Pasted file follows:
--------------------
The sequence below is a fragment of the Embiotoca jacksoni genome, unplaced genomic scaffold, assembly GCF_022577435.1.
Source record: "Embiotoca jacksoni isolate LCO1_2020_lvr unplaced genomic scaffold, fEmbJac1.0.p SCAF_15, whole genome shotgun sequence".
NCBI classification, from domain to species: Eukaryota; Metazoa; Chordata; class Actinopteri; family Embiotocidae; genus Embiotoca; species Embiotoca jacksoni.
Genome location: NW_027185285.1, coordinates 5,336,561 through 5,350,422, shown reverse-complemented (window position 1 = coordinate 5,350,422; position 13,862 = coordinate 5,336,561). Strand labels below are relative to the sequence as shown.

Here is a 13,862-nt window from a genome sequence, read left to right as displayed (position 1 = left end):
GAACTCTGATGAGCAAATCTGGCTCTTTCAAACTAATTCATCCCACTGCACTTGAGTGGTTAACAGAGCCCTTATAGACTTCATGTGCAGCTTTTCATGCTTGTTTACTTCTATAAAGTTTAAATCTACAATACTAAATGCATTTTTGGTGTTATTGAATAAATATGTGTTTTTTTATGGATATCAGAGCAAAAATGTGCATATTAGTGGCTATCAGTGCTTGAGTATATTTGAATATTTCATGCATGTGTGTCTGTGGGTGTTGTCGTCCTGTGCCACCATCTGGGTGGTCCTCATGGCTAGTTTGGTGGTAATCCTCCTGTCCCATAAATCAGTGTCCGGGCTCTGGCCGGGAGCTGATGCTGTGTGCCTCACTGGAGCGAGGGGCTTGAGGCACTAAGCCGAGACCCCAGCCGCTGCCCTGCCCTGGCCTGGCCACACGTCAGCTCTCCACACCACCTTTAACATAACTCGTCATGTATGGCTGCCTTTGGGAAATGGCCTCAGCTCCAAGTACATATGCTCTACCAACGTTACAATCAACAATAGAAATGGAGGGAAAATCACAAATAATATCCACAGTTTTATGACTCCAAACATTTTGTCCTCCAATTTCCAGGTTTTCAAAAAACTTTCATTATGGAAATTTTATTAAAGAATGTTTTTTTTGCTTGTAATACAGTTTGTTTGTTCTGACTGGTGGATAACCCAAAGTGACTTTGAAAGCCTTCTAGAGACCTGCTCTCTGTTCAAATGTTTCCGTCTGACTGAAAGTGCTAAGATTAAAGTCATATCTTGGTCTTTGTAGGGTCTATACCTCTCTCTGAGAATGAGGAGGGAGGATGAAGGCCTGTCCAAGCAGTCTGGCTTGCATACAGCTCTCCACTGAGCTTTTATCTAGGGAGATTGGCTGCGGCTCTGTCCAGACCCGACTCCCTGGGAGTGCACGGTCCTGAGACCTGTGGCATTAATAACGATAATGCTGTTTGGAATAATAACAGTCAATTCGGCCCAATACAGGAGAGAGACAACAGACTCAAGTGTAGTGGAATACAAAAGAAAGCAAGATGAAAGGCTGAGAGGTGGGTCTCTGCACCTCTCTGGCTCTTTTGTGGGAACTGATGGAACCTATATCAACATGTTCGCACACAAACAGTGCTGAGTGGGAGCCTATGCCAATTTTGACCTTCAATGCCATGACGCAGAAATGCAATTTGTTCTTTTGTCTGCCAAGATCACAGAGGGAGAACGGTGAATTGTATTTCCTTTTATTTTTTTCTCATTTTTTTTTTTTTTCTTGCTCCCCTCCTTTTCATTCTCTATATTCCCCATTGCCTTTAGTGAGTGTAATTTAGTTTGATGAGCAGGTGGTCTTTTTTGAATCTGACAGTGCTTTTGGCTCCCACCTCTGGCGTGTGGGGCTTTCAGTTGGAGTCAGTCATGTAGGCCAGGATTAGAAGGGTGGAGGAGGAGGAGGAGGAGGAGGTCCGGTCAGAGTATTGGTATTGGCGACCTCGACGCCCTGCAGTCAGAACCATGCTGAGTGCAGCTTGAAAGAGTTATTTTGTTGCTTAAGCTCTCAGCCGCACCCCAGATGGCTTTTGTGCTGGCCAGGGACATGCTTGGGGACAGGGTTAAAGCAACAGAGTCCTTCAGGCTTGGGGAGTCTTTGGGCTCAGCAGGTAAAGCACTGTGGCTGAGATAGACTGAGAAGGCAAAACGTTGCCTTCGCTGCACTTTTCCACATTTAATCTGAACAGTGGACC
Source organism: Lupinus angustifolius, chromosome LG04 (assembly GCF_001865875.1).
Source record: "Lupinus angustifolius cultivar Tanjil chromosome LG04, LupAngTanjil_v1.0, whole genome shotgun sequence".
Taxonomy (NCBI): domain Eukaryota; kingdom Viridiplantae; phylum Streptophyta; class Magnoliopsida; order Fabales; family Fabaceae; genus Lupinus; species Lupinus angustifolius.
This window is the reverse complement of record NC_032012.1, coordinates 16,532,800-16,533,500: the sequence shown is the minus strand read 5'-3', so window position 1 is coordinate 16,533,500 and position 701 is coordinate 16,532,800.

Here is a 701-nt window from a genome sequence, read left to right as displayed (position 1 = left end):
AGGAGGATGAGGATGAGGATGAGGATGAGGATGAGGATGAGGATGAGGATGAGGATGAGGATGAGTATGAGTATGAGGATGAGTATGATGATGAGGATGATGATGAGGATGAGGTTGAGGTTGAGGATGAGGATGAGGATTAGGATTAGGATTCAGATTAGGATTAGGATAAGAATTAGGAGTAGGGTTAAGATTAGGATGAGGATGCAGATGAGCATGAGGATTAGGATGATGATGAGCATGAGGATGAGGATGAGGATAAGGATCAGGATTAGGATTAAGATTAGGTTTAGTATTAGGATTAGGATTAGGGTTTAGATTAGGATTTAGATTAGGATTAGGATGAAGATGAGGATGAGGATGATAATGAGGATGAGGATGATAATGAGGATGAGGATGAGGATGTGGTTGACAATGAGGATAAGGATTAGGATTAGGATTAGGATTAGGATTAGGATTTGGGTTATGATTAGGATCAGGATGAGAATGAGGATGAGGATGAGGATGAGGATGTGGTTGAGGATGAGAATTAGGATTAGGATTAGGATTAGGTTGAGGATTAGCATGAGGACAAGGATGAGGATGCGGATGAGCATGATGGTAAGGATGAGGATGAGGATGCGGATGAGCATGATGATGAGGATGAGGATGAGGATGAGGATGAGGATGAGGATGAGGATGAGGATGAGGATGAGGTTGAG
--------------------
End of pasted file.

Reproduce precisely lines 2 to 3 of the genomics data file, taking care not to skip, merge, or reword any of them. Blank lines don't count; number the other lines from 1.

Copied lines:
Source record: "Embiotoca jacksoni isolate LCO1_2020_lvr unplaced genomic scaffold, fEmbJac1.0.p SCAF_15, whole genome shotgun sequence".
NCBI classification, from domain to species: Eukaryota; Metazoa; Chordata; class Actinopteri; family Embiotocidae; genus Embiotoca; species Embiotoca jacksoni.